It is assumed that the long-delayed showdown between Boit and Juantorena will come at the World Cup. In preparing for that meet, Juantorena is concentrating more on the 800 than on the 400. This is partly because Boit's specter looms in the 800, but also because Juantorena is starting to think of himself as a middle-distance man. Indeed, he suspects he might move up to the 1,500 by the 1980 Olympics. "Endurance seems to be part of my nature," he says. "I've done relatively little distance work in the past. With proper work, who knows how I might do?" Meanwhile, there appears to be less competition in the 400 than the 800, and Juantorena feels his chances for a double at D�sseldorf are promising.
It was with this in mind that Juantorena put in an hour of hard training early the following morning at Havana's noisy old Pedro Marrero Stadium—noisy because swarms of workmen were renovating its ancient stands. Watching the workout was Juantorena's sister Caridad, who was visiting from Santiago de Cuba. Her presence, Alberto said with the usual flourish, was "an inspiration to me." Afterward he drove Caridad to the Frank Pais Orthopedic Hospital. It was here that the operations were performed on Juantorena's foot and it was here that Caridad, a basketball player on the Oriente women's team, had been operated on for an injured knee three months before. Today she was to have a checkup.
The hospital was a well-scrubbed, pink-brick structure and its lobby was crowded with patients, some of them on crutches, others wearing braces. They greeted Juantorena excitedly. He moved among them like a faith healer, clasping hands and reaching through a sea of expectant faces to tousle the hair of children. His caramel-colored features glistened with perspiration. A nurse who knew him from his stay at the hospital brought the thirsty Juantorena a glass of ice water, then another glass, then still another. As he gulped down his fourth glass, she said gently, "You must have been eating pork."
"No," Juantorena replied, "I've been running like an animal."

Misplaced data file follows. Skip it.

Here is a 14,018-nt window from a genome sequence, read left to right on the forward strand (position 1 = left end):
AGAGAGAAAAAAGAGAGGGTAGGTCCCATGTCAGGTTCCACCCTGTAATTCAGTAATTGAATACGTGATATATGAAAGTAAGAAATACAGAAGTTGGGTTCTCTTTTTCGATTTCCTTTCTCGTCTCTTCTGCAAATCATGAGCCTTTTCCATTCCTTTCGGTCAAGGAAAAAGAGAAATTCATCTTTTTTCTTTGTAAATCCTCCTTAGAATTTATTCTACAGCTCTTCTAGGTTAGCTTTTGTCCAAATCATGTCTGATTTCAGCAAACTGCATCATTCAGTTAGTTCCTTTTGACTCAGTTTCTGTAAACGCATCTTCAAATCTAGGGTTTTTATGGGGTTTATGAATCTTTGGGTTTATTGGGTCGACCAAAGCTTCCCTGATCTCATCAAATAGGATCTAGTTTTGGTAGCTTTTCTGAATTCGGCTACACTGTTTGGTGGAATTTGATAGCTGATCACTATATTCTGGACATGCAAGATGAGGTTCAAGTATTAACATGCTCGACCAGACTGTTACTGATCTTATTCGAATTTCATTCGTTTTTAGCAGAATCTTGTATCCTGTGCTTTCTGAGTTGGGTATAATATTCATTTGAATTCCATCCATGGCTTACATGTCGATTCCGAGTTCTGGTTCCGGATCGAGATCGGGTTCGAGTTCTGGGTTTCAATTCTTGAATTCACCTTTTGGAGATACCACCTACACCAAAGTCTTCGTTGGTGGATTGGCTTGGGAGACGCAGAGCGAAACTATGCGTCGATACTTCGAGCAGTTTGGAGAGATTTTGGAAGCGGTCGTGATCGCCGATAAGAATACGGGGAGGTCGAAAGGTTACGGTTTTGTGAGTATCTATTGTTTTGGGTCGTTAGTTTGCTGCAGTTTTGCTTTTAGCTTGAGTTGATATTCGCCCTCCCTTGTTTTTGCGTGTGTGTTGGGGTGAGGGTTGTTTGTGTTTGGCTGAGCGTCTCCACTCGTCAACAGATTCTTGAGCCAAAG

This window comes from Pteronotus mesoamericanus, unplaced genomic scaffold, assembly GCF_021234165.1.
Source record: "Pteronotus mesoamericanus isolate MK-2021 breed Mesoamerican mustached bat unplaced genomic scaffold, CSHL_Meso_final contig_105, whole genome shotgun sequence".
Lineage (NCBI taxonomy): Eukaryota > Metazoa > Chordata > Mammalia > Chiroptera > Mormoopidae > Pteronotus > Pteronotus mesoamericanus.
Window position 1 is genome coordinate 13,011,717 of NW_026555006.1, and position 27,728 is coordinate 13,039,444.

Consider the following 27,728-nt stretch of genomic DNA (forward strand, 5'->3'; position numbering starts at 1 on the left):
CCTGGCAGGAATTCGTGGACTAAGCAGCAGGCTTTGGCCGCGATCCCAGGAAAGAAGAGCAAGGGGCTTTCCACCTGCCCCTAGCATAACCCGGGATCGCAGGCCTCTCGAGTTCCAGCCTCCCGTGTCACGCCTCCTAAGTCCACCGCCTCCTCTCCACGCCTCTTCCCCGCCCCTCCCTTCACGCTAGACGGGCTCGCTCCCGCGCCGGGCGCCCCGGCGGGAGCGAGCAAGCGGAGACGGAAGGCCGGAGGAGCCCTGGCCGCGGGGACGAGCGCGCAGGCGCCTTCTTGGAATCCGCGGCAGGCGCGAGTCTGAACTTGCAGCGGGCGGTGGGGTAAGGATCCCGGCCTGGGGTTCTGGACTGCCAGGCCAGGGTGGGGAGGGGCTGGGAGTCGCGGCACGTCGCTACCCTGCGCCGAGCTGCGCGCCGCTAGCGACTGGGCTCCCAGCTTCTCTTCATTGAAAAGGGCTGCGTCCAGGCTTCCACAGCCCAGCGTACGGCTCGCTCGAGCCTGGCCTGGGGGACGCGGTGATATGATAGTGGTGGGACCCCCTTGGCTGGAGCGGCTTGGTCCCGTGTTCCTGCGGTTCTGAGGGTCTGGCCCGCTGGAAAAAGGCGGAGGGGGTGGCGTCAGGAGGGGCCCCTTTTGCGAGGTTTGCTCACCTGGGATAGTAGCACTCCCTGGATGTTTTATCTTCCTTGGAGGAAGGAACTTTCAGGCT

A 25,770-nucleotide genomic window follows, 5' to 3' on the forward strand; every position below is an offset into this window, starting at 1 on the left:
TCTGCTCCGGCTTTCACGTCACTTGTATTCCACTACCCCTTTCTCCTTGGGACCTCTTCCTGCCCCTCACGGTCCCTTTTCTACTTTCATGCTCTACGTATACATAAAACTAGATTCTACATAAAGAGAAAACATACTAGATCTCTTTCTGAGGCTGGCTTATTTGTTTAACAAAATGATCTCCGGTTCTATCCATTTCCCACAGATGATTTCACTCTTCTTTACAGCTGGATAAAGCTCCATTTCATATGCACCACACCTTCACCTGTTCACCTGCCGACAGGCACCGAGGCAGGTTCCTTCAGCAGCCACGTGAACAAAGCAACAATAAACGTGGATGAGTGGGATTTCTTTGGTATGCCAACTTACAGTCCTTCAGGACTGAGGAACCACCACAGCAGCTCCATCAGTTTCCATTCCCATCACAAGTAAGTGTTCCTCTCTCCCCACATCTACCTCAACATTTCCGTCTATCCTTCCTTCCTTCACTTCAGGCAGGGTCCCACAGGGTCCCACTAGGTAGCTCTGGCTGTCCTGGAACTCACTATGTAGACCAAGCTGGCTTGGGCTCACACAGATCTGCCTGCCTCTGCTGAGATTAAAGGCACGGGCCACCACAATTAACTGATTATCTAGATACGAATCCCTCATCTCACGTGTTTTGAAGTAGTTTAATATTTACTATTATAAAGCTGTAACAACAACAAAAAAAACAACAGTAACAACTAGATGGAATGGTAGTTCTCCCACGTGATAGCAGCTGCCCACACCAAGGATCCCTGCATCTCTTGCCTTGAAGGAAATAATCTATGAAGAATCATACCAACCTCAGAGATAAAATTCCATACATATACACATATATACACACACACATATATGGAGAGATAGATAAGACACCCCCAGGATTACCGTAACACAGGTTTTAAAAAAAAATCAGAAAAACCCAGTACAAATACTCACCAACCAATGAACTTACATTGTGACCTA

A torrential rain fell that afternoon, sending water cascading past the windows of Jos� Mart� Airport like a second sheet of glass. Resplendent in his light-blue team uniform, Alberto Juantorena roamed the air-conditioned terminal. He pushed the happily squealing Irita around in a luggage cart. He chatted with compa�eros. And he had a beer at the bar—"A little celebration," he called it. It was a year to the day since he had won the gold medal at Montreal in the 400. (Four days before, on the anniversary of his victory in the 800, he had allowed himself a glass of rum at home.) Cubana Airlines Flight 464 was nearly two hours late when it departed for Mexico City and Juantorena paced the aisle of the plane while teammates slept or played cards.
In Mexico, competing in the Central American Games in Jalapa, he was narrowly upset in the 400 by Jamaica's Seymour Newman. Newman was timed in 45.66, Juantorena in 45.67. Then, in Guadalajara, in trials for the World Cup's America II team (representing the hemisphere except for the U.S.), Juantorena won the 800 (1:48.28) and 400 (44.79) to qualify for both events at D�sseldorf. Finally, in Sofia, he broke the 800 record again, this time sizzling to a 1:43.43. The stage was set for his meeting in D�sseldorf with Mike Boit.
When Juantorena returns home from his journeys, he and his family will move. Just before leaving for the airport, Juantorena had stopped by to look at his new house. The spacious, colonnaded building occupied a large corner lot that seemed almost rural, so green and lush were its plantings. Within its thick stucco walls, its foyer and four bedrooms were richly decorated with marble and stained glass. Heading from one handsome room to the next, Juantorena said over his shoulder, "When the house is cleaned up and repaired, it will be...." Then he was gone, making it necessary to speculate on what he was about to say. Ah, yes, of course. When the house is cleaned up and repaired, it will, naturally, be an inspiration to him.